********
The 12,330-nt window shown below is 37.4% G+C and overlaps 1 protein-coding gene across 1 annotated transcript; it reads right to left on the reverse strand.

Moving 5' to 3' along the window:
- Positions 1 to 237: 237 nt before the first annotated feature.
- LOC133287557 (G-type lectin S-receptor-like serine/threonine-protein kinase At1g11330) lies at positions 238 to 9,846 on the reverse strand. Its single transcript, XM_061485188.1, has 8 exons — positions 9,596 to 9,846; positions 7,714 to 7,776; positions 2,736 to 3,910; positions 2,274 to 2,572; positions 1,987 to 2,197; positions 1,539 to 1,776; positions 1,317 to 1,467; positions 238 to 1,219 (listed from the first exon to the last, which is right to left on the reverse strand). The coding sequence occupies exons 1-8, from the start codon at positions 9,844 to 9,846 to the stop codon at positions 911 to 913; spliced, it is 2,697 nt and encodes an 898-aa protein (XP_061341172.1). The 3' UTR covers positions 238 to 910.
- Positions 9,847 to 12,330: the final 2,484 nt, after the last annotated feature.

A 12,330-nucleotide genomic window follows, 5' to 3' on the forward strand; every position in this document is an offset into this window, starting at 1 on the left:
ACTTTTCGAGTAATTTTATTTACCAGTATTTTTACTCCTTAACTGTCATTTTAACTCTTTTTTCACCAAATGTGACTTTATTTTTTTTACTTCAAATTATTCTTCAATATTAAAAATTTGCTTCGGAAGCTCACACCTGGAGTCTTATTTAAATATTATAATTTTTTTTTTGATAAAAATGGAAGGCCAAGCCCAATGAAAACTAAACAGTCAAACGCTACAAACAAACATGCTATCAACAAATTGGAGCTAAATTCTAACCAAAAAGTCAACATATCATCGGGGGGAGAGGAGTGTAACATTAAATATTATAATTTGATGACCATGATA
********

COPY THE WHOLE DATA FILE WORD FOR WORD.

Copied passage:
The 12,330-nt window shown below is 37.4% G+C and overlaps 1 protein-coding gene across 1 annotated transcript; it reads right to left on the reverse strand.

Moving 5' to 3' along the window:
- Positions 1 to 237: 237 nt before the first annotated feature.
- LOC133287557 (G-type lectin S-receptor-like serine/threonine-protein kinase At1g11330) lies at positions 238 to 9,846 on the reverse strand. Its single transcript, XM_061485188.1, has 8 exons — positions 9,596 to 9,846; positions 7,714 to 7,776; positions 2,736 to 3,910; positions 2,274 to 2,572; positions 1,987 to 2,197; positions 1,539 to 1,776; positions 1,317 to 1,467; positions 238 to 1,219 (listed from the first exon to the last, which is right to left on the reverse strand). The coding sequence occupies exons 1-8, from the start codon at positions 9,844 to 9,846 to the stop codon at positions 911 to 913; spliced, it is 2,697 nt and encodes an 898-aa protein (XP_061341172.1). The 3' UTR covers positions 238 to 910.
- Positions 9,847 to 12,330: the final 2,484 nt, after the last annotated feature.

A 12,330-nucleotide genomic window follows, 5' to 3' on the forward strand; every position in this document is an offset into this window, starting at 1 on the left:
ACTTTTCGAGTAATTTTATTTACCAGTATTTTTACTCCTTAACTGTCATTTTAACTCTTTTTTCACCAAATGTGACTTTATTTTTTTTACTTCAAATTATTCTTCAATATTAAAAATTTGCTTCGGAAGCTCACACCTGGAGTCTTATTTAAATATTATAATTTTTTTTTTGATAAAAATGGAAGGCCAAGCCCAATGAAAACTAAACAGTCAAACGCTACAAACAAACATGCTATCAACAAATTGGAGCTAAATTCTAACCAAAAAGTCAACATATCATCGGGGGGAGAGGAGTGTAACATTAAATATTATAATTTGATGACCATGATA